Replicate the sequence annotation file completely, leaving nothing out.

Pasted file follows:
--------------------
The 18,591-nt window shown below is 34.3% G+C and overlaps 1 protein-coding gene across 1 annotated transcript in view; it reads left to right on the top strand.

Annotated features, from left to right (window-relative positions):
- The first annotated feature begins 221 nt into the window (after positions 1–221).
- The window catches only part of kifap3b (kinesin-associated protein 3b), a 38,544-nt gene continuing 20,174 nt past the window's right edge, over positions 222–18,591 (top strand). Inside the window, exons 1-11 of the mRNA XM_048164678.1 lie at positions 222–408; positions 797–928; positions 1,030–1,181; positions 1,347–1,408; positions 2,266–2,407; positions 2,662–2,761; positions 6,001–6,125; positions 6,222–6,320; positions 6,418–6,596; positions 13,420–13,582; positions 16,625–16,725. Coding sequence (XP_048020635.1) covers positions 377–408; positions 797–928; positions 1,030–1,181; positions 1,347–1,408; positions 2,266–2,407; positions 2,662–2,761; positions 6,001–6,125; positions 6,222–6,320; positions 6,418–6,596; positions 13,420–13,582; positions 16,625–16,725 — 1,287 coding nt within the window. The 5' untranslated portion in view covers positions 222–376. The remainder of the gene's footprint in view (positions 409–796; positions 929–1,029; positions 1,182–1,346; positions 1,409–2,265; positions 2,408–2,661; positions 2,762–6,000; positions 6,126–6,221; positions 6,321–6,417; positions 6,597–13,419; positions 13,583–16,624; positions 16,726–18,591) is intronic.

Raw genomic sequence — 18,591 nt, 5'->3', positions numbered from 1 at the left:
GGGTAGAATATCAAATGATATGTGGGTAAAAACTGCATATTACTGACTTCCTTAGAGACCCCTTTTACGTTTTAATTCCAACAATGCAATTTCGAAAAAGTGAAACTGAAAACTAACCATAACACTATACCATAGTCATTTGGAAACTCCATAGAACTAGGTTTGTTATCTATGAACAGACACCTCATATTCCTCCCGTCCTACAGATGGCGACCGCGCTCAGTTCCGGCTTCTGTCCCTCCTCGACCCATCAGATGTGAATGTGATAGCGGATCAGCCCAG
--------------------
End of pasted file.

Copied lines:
The 18,591-nt window shown below is 34.3% G+C and overlaps 1 protein-coding gene across 1 annotated transcript in view; it reads left to right on the top strand.

Annotated features, from left to right (window-relative positions):
- The first annotated feature begins 221 nt into the window (after positions 1–221).
- The window catches only part of kifap3b (kinesin-associated protein 3b), a 38,544-nt gene continuing 20,174 nt past the window's right edge, over positions 222–18,591 (top strand). Inside the window, exons 1-11 of the mRNA XM_048164678.1 lie at positions 222–408; positions 797–928; positions 1,030–1,181; positions 1,347–1,408; positions 2,266–2,407; positions 2,662–2,761; positions 6,001–6,125; positions 6,222–6,320; positions 6,418–6,596; positions 13,420–13,582; positions 16,625–16,725. Coding sequence (XP_048020635.1) covers positions 377–408; positions 797–928; positions 1,030–1,181; positions 1,347–1,408; positions 2,266–2,407; positions 2,662–2,761; positions 6,001–6,125; positions 6,222–6,320; positions 6,418–6,596; positions 13,420–13,582; positions 16,625–16,725 — 1,287 coding nt within the window. The 5' untranslated portion in view covers positions 222–376. The remainder of the gene's footprint in view (positions 409–796; positions 929–1,029; positions 1,182–1,346; positions 1,409–2,265; positions 2,408–2,661; positions 2,762–6,000; positions 6,126–6,221; positions 6,321–6,417; positions 6,597–13,419; positions 13,583–16,624; positions 16,726–18,591) is intronic.

Raw genomic sequence — 18,591 nt, 5'->3', positions numbered from 1 at the left:
GGGTAGAATATCAAATGATATGTGGGTAAAAACTGCATATTACTGACTTCCTTAGAGACCCCTTTTACGTTTTAATTCCAACAATGCAATTTCGAAAAAGTGAAACTGAAAACTAACCATAACACTATACCATAGTCATTTGGAAACTCCATAGAACTAGGTTTGTTATCTATGAACAGACACCTCATATTCCTCCCGTCCTACAGATGGCGACCGCGCTCAGTTCCGGCTTCTGTCCCTCCTCGACCCATCAGATGTGAATGTGATAGCGGATCAGCCCAG